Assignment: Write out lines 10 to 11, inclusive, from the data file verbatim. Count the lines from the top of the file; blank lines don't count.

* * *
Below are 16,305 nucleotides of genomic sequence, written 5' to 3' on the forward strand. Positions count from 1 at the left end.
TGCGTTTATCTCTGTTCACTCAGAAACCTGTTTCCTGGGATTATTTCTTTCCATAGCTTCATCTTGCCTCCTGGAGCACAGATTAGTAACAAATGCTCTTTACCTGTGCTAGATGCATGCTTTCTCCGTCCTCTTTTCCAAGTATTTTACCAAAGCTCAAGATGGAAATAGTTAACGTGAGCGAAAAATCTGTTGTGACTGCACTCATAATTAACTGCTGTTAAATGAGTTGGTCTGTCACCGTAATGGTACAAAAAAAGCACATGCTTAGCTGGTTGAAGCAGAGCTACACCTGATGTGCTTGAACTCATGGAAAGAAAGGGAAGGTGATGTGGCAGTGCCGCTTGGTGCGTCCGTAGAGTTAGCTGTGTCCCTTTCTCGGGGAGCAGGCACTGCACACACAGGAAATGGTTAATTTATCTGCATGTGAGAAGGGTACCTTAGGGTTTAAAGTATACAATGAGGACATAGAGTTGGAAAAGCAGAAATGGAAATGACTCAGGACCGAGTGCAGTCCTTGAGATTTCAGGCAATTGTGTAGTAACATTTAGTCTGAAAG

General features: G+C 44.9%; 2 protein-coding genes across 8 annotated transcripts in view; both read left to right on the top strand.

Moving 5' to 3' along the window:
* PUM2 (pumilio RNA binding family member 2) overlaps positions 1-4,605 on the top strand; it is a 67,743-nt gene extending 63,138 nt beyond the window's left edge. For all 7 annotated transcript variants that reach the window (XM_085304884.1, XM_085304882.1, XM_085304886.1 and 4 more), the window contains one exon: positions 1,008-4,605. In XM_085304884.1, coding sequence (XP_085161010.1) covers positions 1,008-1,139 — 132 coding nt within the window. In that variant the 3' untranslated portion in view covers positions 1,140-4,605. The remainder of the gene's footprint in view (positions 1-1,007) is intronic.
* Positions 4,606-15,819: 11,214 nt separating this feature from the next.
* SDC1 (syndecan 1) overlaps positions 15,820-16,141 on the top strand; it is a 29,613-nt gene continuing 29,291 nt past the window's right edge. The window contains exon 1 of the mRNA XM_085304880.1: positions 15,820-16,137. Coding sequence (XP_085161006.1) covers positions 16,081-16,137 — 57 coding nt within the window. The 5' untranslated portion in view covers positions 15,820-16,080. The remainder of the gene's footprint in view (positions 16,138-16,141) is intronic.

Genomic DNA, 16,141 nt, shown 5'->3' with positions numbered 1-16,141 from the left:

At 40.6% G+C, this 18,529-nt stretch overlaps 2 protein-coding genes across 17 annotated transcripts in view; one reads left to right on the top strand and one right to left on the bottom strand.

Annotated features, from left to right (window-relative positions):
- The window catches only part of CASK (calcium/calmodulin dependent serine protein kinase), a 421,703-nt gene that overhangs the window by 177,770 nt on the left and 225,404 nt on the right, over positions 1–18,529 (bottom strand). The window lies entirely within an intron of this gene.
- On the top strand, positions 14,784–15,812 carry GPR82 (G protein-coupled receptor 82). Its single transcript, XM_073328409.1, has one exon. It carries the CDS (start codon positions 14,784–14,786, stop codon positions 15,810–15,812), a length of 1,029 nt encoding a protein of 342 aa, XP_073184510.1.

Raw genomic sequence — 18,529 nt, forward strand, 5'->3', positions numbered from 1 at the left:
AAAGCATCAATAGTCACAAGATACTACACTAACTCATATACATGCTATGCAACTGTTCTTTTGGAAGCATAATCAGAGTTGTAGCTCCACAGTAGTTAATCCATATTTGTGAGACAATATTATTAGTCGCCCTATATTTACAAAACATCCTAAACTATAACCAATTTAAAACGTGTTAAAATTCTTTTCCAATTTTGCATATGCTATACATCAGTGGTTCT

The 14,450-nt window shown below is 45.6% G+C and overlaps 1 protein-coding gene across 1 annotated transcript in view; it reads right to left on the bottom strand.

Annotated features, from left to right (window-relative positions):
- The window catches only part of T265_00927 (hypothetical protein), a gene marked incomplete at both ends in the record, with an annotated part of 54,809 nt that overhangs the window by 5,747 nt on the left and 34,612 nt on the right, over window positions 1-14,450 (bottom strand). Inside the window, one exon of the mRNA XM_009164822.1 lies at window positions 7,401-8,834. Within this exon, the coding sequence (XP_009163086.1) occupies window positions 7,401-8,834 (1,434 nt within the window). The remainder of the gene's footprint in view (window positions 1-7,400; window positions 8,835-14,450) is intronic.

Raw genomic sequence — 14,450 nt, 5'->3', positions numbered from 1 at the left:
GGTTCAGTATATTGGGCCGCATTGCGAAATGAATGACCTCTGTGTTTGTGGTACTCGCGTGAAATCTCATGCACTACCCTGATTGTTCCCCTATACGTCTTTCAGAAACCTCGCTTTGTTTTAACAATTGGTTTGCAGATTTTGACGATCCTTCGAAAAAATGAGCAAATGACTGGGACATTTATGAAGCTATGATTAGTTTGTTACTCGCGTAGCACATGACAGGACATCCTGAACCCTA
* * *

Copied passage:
Annotated features, from left to right (window-relative positions):
- The window catches only part of CASK (calcium/calmodulin dependent serine protein kinase), a 421,703-nt gene that overhangs the window by 177,770 nt on the left and 225,404 nt on the right, over positions 1–18,529 (bottom strand). The window lies entirely within an intron of this gene.